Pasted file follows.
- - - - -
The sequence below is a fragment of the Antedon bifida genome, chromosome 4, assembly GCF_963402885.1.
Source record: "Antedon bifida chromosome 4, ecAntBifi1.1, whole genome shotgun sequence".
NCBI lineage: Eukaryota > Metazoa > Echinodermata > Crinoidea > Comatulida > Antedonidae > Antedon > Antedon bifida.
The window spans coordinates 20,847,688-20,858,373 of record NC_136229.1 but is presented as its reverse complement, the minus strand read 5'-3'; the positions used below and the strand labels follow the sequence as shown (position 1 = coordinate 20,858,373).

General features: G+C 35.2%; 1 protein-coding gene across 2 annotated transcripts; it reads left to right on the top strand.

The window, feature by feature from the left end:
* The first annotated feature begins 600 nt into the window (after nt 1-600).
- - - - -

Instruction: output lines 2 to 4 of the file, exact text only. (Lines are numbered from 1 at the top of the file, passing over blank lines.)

Source record: "Antedon bifida chromosome 4, ecAntBifi1.1, whole genome shotgun sequence".
NCBI lineage: Eukaryota > Metazoa > Echinodermata > Crinoidea > Comatulida > Antedonidae > Antedon > Antedon bifida.
The window spans coordinates 20,847,688-20,858,373 of record NC_136229.1 but is presented as its reverse complement, the minus strand read 5'-3'; the positions used below and the strand labels follow the sequence as shown (position 1 = coordinate 20,858,373).